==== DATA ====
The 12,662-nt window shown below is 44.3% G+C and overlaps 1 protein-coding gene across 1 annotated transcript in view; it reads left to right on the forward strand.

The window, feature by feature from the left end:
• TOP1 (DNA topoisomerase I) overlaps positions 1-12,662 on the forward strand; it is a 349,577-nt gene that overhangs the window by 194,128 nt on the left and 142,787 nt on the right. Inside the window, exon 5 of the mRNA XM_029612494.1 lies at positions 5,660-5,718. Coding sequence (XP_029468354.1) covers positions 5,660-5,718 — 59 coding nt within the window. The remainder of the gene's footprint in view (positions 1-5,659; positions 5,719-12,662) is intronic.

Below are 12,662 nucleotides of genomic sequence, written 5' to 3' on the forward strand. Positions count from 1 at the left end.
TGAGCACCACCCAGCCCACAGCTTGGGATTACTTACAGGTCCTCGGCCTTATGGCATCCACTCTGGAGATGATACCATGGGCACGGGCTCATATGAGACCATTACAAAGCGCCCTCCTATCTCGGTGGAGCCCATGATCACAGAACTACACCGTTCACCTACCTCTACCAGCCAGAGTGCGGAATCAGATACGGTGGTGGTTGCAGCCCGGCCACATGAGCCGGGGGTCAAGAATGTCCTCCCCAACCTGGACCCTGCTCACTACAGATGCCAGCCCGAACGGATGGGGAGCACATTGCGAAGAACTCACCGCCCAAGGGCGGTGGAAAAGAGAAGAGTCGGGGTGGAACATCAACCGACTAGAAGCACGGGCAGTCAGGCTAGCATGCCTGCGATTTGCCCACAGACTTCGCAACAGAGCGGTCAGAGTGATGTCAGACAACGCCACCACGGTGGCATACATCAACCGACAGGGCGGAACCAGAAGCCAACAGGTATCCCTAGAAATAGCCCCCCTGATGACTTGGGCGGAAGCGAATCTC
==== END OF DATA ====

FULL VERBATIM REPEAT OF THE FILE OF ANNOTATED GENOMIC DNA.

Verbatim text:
The 12,662-nt window shown below is 44.3% G+C and overlaps 1 protein-coding gene across 1 annotated transcript in view; it reads left to right on the forward strand.

The window, feature by feature from the left end:
• TOP1 (DNA topoisomerase I) overlaps positions 1-12,662 on the forward strand; it is a 349,577-nt gene that overhangs the window by 194,128 nt on the left and 142,787 nt on the right. Inside the window, exon 5 of the mRNA XM_029612494.1 lies at positions 5,660-5,718. Coding sequence (XP_029468354.1) covers positions 5,660-5,718 — 59 coding nt within the window. The remainder of the gene's footprint in view (positions 1-5,659; positions 5,719-12,662) is intronic.

Below are 12,662 nucleotides of genomic sequence, written 5' to 3' on the forward strand. Positions count from 1 at the left end.
TGAGCACCACCCAGCCCACAGCTTGGGATTACTTACAGGTCCTCGGCCTTATGGCATCCACTCTGGAGATGATACCATGGGCACGGGCTCATATGAGACCATTACAAAGCGCCCTCCTATCTCGGTGGAGCCCATGATCACAGAACTACACCGTTCACCTACCTCTACCAGCCAGAGTGCGGAATCAGATACGGTGGTGGTTGCAGCCCGGCCACATGAGCCGGGGGTCAAGAATGTCCTCCCCAACCTGGACCCTGCTCACTACAGATGCCAGCCCGAACGGATGGGGAGCACATTGCGAAGAACTCACCGCCCAAGGGCGGTGGAAAAGAGAAGAGTCGGGGTGGAACATCAACCGACTAGAAGCACGGGCAGTCAGGCTAGCATGCCTGCGATTTGCCCACAGACTTCGCAACAGAGCGGTCAGAGTGATGTCAGACAACGCCACCACGGTGGCATACATCAACCGACAGGGCGGAACCAGAAGCCAACAGGTATCCCTAGAAATAGCCCCCCTGATGACTTGGGCGGAAGCGAATCTC